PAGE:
Snowdonia and Anglesey – North Wales
Snowdonia might be better known for its sizeable Welsh mountain, but away from the craggy peaks and hiking trails, it’s also home to one of the UK’s biggest and best inland surf spots.
When you’re craving some serious surf breaks and want an adventure with a twist, head to Adventure Parc Snowdonia, where you can enjoy the one of a kind experience of surfing against a lush backdrop of Welsh mountains and forests.
Don’t underestimate it because it’s man-made – the water here doesn’t hold back any punches, and you’ll find waves that meet you at every level. Beginners can paddle in with the basics with expert guidance from coaches, while those feeling more ambitious can test themselves out on the more hardcore “advanced waves” programme. You’ll find regular waves rolling in at the equivalent to 7 metres a second for 150 metres, and even a chance to catch some air.
With waves powering every 90 seconds, it’s a truly unique experience, and a brilliant way to hit the surfing itch at any time of the year.
For a more traditional ocean surf experience in North Wales, head over to the Isle of Anglesey. One of Wales most northern surfing spots, Anglesey is blessed with picture-perfect beaches, with a good south westerly swell through the year.
Cable Bay is a scenic, sheltered beach with decent sized waves, with the added benefit of being protected from the wind. Be prepared to make friends and share the area with other water sports aficionados – it’s a popular spot for kayakers and bodyboarders, so it can get a little more busy when the weather’s good.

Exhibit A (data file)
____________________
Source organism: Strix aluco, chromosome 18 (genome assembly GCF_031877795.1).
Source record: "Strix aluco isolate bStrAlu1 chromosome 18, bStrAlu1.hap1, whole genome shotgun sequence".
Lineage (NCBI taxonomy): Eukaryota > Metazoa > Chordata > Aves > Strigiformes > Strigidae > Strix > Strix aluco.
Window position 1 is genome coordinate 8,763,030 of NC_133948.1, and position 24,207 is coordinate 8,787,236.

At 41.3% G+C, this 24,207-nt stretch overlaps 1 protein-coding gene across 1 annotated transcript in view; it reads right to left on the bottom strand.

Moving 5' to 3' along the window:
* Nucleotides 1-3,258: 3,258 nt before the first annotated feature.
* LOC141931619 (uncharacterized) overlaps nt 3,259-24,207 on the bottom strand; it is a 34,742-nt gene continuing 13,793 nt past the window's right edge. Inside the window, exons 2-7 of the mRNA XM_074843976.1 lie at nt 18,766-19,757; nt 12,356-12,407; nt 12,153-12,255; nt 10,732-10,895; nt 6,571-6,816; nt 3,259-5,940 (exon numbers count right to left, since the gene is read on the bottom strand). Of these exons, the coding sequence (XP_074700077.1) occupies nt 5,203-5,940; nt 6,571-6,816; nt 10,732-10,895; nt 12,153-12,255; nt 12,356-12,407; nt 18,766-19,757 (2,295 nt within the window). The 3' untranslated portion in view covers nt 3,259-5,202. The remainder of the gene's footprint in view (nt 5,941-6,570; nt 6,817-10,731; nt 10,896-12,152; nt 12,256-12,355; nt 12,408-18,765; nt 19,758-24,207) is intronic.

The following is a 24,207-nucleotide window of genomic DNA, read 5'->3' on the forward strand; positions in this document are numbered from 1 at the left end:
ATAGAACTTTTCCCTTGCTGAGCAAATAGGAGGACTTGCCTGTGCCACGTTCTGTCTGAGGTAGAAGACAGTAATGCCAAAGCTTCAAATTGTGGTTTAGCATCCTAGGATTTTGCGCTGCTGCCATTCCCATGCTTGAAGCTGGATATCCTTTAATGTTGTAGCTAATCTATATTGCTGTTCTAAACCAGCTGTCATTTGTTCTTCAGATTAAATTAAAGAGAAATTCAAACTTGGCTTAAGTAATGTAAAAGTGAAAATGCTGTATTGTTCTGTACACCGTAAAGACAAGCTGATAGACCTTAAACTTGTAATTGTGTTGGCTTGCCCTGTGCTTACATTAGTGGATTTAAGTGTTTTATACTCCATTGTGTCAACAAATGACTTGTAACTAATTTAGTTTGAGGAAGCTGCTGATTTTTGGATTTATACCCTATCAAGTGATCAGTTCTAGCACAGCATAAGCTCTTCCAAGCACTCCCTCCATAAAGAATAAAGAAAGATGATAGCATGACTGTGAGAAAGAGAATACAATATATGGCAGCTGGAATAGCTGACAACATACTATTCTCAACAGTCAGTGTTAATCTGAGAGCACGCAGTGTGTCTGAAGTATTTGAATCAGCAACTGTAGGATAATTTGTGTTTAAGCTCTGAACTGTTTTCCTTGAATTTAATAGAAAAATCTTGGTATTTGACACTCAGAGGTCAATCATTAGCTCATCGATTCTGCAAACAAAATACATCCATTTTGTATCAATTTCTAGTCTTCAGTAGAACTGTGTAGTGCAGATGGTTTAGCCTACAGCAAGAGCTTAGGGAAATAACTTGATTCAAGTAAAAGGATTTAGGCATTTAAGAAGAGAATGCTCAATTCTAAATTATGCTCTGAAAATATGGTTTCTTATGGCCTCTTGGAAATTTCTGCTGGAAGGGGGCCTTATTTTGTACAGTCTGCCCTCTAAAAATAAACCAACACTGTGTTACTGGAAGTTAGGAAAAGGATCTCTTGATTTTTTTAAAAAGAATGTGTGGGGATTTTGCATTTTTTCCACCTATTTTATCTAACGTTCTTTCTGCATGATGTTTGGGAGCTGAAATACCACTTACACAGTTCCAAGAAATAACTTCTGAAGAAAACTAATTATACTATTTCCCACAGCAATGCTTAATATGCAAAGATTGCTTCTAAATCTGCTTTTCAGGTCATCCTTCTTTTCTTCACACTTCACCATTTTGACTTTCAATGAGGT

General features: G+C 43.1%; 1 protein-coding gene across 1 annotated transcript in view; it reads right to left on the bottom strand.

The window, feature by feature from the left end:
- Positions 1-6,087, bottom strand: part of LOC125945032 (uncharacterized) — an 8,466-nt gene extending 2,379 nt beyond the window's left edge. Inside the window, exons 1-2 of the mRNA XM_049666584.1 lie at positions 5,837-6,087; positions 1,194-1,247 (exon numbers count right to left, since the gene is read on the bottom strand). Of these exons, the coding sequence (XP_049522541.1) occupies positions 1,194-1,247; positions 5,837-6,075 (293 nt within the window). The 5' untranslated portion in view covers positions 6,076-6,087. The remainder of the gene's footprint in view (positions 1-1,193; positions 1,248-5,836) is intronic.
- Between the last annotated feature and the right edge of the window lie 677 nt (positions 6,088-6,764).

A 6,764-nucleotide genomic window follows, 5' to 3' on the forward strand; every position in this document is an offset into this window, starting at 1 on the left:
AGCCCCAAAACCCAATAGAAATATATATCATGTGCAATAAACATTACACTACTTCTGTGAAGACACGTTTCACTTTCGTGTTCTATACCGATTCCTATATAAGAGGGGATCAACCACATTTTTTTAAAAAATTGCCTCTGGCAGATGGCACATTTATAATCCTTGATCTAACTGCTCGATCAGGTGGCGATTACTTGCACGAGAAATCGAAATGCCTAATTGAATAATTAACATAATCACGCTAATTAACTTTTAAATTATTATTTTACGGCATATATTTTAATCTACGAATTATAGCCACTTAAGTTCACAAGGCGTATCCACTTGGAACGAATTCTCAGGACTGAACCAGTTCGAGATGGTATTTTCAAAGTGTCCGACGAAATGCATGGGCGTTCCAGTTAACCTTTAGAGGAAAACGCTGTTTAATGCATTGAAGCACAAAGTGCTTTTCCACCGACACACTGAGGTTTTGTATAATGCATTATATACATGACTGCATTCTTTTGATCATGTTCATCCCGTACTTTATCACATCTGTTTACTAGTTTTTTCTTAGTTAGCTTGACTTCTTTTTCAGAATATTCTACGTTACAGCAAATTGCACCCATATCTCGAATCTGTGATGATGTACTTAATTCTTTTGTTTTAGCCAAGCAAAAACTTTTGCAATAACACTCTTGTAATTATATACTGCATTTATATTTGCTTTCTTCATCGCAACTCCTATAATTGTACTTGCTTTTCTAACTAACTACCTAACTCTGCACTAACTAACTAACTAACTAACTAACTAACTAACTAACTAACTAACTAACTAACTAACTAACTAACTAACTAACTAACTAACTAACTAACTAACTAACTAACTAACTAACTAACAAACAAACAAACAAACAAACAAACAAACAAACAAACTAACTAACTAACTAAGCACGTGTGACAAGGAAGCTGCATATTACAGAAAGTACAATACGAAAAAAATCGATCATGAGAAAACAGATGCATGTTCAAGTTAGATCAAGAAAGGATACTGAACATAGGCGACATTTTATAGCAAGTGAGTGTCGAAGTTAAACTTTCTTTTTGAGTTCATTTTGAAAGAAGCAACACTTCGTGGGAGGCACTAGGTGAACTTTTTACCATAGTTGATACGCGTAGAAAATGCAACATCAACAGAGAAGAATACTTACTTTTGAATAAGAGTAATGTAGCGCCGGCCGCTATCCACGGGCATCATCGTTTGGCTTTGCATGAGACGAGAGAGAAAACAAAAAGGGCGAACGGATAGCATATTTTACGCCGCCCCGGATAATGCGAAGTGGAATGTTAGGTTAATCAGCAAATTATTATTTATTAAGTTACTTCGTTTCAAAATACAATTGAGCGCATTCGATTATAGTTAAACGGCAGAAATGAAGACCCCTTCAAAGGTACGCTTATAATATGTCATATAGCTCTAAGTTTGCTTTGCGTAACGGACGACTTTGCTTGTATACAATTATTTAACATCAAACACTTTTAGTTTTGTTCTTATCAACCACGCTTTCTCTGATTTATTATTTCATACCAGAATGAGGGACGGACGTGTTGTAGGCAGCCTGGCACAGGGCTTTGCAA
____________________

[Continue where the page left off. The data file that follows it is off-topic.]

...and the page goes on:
If Cable Bay is getting crowded, make your way to Broad Beach instead. The long, lengthy beach picks up a great south western swell, with slower, longer rides to enjoy. With ample surf schools and hire shops along the beach, you’ll find plenty of places to hire or purchase kit, so dive in.
Thurso – Scotland
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Up for a serious surfing challenge?
The small town of Thurso is one of the best places in the UK for surfing – but just off the northern coast of Scotland, it is definitely not a spot for the faint hearted. Once home for three years to the O’Neill Cold Water Classic, Thurso offers up some fantastic waves, with world class reefs, breaks and a pretty solid swell for experienced surfers to enjoy.
The only proviso? Be prepared to get cold.
Thurso is renowned for being one of Scotland’s best surfing destinations – and while you’ll be able to find waves all year round, it definitely saves the best for the winter. If you’re willing to battle blizzards, blocks of ice, and steaming fog across the ocean, you’ll be rewarded with the heart-thumping pleasures of some of Europe’s best long barrelled gems, as well as secret spots nearby with plenty of white knuckle rides on offer.
With daylight disappearing by around 3pm and some pretty tingly temperatures of 5°C and lower, you’re unlikely to find a crowd jostling to get in the water any time soon. But if you arm yourself with a good wetsuit, hood, boots and gloves, you will most likely get the rush of your life.
Portrush – Northern Ireland
Both the Republic of Ireland and Northern Ireland have some fantastic surfing beaches to choose from, and Portrush ticks all the boxes when you’re after a top surf destination.
Right in the heart of the iconic Causeway Coast, Portrush is home to some of the best waves in Northern Ireland, with excellent consistency all through the year, and prime spots for both experienced and beginner surfers.
Newbies should head over to the Harbour area of the beach, where a throng of award-winning surf schools provide fun, inclusive surf lessons for all ages and abilities.
Over on the East Strand of Portrush, seasoned surfers can enjoy two stunning miles of golden beaches, with some of the best beach breaks in Ireland. While the water can get cold, the great wave heights and a good north-western swell means the beach is a busy spot during peak periods.
Once you head out of the water, hit the hot showers and unwind with an inland adventure, with historic whiskey distilleries, excellent food and incredible views across the glens to keep you spellbound.